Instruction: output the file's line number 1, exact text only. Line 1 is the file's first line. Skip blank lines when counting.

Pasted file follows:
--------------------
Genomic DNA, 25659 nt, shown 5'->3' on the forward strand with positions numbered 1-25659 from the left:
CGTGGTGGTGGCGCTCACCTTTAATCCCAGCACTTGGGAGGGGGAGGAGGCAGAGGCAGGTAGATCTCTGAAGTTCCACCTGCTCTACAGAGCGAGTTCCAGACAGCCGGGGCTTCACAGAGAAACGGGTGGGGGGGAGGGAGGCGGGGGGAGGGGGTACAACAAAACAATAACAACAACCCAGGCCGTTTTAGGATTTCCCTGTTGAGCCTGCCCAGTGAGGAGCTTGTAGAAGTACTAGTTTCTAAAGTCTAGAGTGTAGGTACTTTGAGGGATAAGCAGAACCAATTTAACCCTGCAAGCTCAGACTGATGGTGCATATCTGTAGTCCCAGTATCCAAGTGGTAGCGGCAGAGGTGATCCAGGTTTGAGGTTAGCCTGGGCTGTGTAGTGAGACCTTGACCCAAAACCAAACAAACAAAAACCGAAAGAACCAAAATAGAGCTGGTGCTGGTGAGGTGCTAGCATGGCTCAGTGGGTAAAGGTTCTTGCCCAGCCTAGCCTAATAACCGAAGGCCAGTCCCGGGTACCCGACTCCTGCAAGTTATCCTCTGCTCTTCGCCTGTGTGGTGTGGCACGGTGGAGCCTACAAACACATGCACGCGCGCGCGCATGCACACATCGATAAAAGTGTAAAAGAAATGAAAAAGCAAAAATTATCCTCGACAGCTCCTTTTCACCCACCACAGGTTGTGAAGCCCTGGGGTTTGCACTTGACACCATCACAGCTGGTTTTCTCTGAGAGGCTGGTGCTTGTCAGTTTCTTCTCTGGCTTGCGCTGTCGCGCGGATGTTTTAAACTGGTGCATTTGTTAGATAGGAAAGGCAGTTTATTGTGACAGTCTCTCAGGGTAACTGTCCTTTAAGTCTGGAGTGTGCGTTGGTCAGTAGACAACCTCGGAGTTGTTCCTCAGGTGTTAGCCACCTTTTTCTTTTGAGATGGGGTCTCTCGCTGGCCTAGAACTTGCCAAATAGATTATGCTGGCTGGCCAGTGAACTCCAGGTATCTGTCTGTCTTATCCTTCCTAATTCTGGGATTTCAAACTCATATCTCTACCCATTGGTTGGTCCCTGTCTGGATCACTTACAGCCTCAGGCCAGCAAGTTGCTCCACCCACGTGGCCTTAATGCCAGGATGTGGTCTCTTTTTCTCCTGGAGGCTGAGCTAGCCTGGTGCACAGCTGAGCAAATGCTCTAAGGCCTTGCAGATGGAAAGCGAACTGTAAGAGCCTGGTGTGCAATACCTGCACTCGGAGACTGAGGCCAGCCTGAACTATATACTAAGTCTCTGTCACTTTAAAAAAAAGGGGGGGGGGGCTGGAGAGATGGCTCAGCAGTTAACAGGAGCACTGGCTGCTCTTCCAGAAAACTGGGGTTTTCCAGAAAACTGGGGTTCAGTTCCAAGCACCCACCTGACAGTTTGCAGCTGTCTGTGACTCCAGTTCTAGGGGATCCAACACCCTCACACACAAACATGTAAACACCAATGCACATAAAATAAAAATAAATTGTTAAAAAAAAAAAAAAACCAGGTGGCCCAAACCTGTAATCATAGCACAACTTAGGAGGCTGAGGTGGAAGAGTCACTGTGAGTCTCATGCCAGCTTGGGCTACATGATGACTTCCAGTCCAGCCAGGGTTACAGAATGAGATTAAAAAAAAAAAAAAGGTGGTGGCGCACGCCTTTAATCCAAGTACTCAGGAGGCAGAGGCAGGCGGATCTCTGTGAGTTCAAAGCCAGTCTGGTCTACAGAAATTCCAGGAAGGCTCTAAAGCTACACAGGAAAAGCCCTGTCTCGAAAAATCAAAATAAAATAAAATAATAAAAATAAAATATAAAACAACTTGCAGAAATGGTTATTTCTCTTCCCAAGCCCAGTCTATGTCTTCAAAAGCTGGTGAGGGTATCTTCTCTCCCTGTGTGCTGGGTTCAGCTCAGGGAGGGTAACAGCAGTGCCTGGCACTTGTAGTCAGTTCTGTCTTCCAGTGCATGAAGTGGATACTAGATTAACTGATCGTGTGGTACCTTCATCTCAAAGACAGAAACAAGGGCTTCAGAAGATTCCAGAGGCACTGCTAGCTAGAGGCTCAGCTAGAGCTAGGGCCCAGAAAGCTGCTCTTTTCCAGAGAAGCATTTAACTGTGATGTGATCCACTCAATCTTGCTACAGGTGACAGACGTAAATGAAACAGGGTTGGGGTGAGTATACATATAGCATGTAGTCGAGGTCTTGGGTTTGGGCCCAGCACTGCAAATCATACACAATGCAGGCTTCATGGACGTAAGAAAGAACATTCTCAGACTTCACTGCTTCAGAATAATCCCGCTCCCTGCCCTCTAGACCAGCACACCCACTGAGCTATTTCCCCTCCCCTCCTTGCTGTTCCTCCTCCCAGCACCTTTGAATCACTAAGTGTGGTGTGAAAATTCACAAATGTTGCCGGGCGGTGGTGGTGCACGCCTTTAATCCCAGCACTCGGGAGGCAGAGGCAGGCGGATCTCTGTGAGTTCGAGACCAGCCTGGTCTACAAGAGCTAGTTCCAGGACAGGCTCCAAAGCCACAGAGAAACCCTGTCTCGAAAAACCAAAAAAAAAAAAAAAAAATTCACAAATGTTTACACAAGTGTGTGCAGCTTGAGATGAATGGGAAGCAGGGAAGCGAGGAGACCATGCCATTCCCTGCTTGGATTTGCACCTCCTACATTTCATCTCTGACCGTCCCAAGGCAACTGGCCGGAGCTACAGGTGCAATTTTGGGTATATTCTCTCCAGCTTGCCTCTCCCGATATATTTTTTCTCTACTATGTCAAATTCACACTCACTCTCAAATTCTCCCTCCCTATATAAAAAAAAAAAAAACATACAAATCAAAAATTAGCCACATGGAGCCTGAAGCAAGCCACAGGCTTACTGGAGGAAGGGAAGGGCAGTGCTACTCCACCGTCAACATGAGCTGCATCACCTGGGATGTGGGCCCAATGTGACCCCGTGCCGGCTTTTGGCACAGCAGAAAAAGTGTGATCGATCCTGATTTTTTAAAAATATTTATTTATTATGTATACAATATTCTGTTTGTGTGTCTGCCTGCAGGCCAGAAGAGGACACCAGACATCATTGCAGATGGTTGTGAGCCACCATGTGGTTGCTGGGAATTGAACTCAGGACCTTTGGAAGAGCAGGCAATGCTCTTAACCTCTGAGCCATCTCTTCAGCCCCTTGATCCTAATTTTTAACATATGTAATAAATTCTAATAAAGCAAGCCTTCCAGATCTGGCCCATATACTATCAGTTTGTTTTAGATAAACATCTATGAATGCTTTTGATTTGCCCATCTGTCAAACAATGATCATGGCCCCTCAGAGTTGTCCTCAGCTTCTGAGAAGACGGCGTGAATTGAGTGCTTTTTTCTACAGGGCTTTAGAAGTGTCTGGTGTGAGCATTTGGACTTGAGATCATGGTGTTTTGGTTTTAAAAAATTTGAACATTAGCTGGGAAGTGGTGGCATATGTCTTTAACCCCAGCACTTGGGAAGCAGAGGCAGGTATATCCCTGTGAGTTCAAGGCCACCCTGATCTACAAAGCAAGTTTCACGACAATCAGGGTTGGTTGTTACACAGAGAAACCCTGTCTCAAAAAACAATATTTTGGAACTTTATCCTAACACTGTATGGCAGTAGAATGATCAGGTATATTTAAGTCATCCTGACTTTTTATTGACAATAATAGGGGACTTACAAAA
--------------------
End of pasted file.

Genomic DNA, 25659 nt, shown 5'->3' on the forward strand with positions numbered 1-25659 from the left: